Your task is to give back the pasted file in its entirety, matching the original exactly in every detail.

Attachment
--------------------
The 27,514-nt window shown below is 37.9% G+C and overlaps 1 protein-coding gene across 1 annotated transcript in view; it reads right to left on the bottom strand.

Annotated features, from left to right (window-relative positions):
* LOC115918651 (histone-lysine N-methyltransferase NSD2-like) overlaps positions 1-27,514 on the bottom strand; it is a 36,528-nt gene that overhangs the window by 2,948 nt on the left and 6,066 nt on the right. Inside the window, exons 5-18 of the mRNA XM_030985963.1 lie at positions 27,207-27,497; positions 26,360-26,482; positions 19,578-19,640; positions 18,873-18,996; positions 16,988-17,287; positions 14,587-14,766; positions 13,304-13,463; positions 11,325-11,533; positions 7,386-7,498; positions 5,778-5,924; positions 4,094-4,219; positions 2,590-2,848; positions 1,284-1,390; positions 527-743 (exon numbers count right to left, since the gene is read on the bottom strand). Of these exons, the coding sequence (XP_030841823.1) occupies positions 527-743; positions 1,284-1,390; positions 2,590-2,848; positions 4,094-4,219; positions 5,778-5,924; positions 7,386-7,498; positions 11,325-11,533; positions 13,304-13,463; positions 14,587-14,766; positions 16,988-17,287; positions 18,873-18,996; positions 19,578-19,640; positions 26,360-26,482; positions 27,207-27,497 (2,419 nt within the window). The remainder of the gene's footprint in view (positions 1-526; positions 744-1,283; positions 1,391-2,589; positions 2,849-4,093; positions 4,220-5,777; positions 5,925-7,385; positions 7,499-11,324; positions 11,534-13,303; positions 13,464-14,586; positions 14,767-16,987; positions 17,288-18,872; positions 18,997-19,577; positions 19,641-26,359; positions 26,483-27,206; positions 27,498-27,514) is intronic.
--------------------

The 27,514-nt window shown below is 37.9% G+C and overlaps 1 protein-coding gene across 1 annotated transcript in view; it reads right to left on the bottom strand.

Annotated features, from left to right (window-relative positions):
* LOC115918651 (histone-lysine N-methyltransferase NSD2-like) overlaps positions 1-27,514 on the bottom strand; it is a 36,528-nt gene that overhangs the window by 2,948 nt on the left and 6,066 nt on the right. Inside the window, exons 5-18 of the mRNA XM_030985963.1 lie at positions 27,207-27,497; positions 26,360-26,482; positions 19,578-19,640; positions 18,873-18,996; positions 16,988-17,287; positions 14,587-14,766; positions 13,304-13,463; positions 11,325-11,533; positions 7,386-7,498; positions 5,778-5,924; positions 4,094-4,219; positions 2,590-2,848; positions 1,284-1,390; positions 527-743 (exon numbers count right to left, since the gene is read on the bottom strand). Of these exons, the coding sequence (XP_030841823.1) occupies positions 527-743; positions 1,284-1,390; positions 2,590-2,848; positions 4,094-4,219; positions 5,778-5,924; positions 7,386-7,498; positions 11,325-11,533; positions 13,304-13,463; positions 14,587-14,766; positions 16,988-17,287; positions 18,873-18,996; positions 19,578-19,640; positions 26,360-26,482; positions 27,207-27,497 (2,419 nt within the window). The remainder of the gene's footprint in view (positions 1-526; positions 744-1,283; positions 1,391-2,589; positions 2,849-4,093; positions 4,220-5,777; positions 5,925-7,385; positions 7,499-11,324; positions 11,534-13,303; positions 13,464-14,586; positions 14,767-16,987; positions 17,288-18,872; positions 18,997-19,577; positions 19,641-26,359; positions 26,483-27,206; positions 27,498-27,514) is intronic.